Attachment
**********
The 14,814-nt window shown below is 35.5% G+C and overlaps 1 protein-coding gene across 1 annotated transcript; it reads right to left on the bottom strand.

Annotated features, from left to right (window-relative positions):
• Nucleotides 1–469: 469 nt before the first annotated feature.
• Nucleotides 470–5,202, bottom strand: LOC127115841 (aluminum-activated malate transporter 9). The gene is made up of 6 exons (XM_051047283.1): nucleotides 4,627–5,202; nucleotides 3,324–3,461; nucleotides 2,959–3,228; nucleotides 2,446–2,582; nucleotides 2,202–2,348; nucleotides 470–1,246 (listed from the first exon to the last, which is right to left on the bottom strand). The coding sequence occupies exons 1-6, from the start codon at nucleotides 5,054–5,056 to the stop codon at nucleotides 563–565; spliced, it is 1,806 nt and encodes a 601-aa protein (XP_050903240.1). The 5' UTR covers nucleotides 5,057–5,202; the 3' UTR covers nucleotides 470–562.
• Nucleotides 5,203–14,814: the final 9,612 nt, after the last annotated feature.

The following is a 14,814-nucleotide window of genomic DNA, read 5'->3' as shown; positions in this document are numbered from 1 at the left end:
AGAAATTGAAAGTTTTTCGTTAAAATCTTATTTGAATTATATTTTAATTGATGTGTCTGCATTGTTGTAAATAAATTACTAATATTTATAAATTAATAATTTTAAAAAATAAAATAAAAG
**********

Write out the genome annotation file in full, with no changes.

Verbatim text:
The 14,814-nt window shown below is 35.5% G+C and overlaps 1 protein-coding gene across 1 annotated transcript; it reads right to left on the bottom strand.

Annotated features, from left to right (window-relative positions):
• Nucleotides 1–469: 469 nt before the first annotated feature.
• Nucleotides 470–5,202, bottom strand: LOC127115841 (aluminum-activated malate transporter 9). The gene is made up of 6 exons (XM_051047283.1): nucleotides 4,627–5,202; nucleotides 3,324–3,461; nucleotides 2,959–3,228; nucleotides 2,446–2,582; nucleotides 2,202–2,348; nucleotides 470–1,246 (listed from the first exon to the last, which is right to left on the bottom strand). The coding sequence occupies exons 1-6, from the start codon at nucleotides 5,054–5,056 to the stop codon at nucleotides 563–565; spliced, it is 1,806 nt and encodes a 601-aa protein (XP_050903240.1). The 5' UTR covers nucleotides 5,057–5,202; the 3' UTR covers nucleotides 470–562.
• Nucleotides 5,203–14,814: the final 9,612 nt, after the last annotated feature.

The following is a 14,814-nucleotide window of genomic DNA, read 5'->3' as shown; positions in this document are numbered from 1 at the left end:
AGAAATTGAAAGTTTTTCGTTAAAATCTTATTTGAATTATATTTTAATTGATGTGTCTGCATTGTTGTAAATAAATTACTAATATTTATAAATTAATAATTTTAAAAAATAAAATAAAAG